In case you missed it in the fog of virtual SPI this year, Ideematec solar trackers are making their official debut in the United States in 2021. While new to the U.S., Ideematec has proven its tracker tech over 12 years, gaining market share in Europe, the Middle East and South Asia Pacific. Let’s get to know Ideematec and its new Horizon L:Tec solar trackers before the calendar turns.
Quickly: The Horizon L:Tec is a two-module-in-portrait (2P) tracker, but a one-module-in-portrait (1P) using the same technology is also on the way. Key feature is a patented locking technology that secures modules in position against torsional galloping, and Ideematec’s signature decoupled drive technology transports dynamic loads into foundational posts and away from gearboxes.
Customer target: Ideematec’s focus lies in utility scale projects. EPCs can look forward to easy to install components, developers favor their cost effective components and independent power producers benefit from lower O&M expenses.
First build: Hecate Energy staked its claim as the company’s first U.S. buyer with a 4-MW project, located in Newberry, S.C., which will be installed by construction and project management services company Reach Construction Group. The facility is on track to complete commissioning in the Spring of 2021.
Outlook: The North American team aims for product deployment within the hundred MW range in 2021 and is shooting for more of a leading role throughout the region by 2024.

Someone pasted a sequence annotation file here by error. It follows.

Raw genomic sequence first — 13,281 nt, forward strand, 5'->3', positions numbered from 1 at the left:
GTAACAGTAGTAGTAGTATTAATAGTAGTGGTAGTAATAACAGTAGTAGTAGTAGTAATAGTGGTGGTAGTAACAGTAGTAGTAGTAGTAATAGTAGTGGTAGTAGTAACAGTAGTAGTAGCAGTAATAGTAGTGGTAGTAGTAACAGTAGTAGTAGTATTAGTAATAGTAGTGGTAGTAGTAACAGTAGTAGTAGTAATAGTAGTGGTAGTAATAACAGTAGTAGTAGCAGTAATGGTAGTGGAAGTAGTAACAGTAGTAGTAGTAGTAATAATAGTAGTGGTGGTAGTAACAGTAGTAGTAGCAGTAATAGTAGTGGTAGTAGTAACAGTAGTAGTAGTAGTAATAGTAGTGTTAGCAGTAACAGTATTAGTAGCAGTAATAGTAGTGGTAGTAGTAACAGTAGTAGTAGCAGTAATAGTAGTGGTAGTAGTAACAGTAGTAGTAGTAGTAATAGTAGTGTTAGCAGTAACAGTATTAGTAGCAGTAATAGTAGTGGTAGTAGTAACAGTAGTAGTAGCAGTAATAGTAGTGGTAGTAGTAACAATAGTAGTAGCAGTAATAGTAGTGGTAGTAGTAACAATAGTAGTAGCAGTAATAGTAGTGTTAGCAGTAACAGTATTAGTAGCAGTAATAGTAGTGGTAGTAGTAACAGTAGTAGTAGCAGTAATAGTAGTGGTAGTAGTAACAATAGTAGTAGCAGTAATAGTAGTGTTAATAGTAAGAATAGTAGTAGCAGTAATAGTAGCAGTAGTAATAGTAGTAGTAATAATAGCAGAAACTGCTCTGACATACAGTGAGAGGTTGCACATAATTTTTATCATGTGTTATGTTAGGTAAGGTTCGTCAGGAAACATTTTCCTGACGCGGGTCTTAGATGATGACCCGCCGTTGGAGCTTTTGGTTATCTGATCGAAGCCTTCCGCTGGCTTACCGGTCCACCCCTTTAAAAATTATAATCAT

Horizon L:Tec Specs
Measuring 190 meters in length, Horizon L:Tec is the longest solar tracker on the global market. One product can be designed with up to eight tables and up to 360 panels over uneven terrain (gradients of up to 36%!), powered by just one drive unit and one tracker control unit. Zooming out on the site, the cluster control unit controls up to 144 tracker controllers. With an output of 112 kWp per drive unit, Ideematec boasts one of the best drive/performance ratios on the market
Ideematec trackers require four times fewer gearboxes and motors than conventional trackers, which means reduced installation time and maintenance costs. The low center of gravity gives the structure exceptional stability. The wire rope pulleys transfer 95% of the impacting forces past the drive unit and directly into the foundations. This results in a drastic reduction of the foundation number and drive units (only 180 foundations per MWp). Wear and material fatigue are reduced to a minimum. The drive unit boasts 0.1° accuracy over a drive length of 160 m.
The synchronized drive enables consistently precise module inclination over the entire length of the tracker, which optimizes MPP. Upgraded tracking range of plus/minus 60 degrees carves out an additional 1 percent or more of yield. The system’s new TAN communication tech reduces the need for cable trenches by 50 percent.
Another cool feature to add is a high-efficiency robot panel cleaner tacked on the end that can cover 200 kWp in one route.
— Solar Builder magazine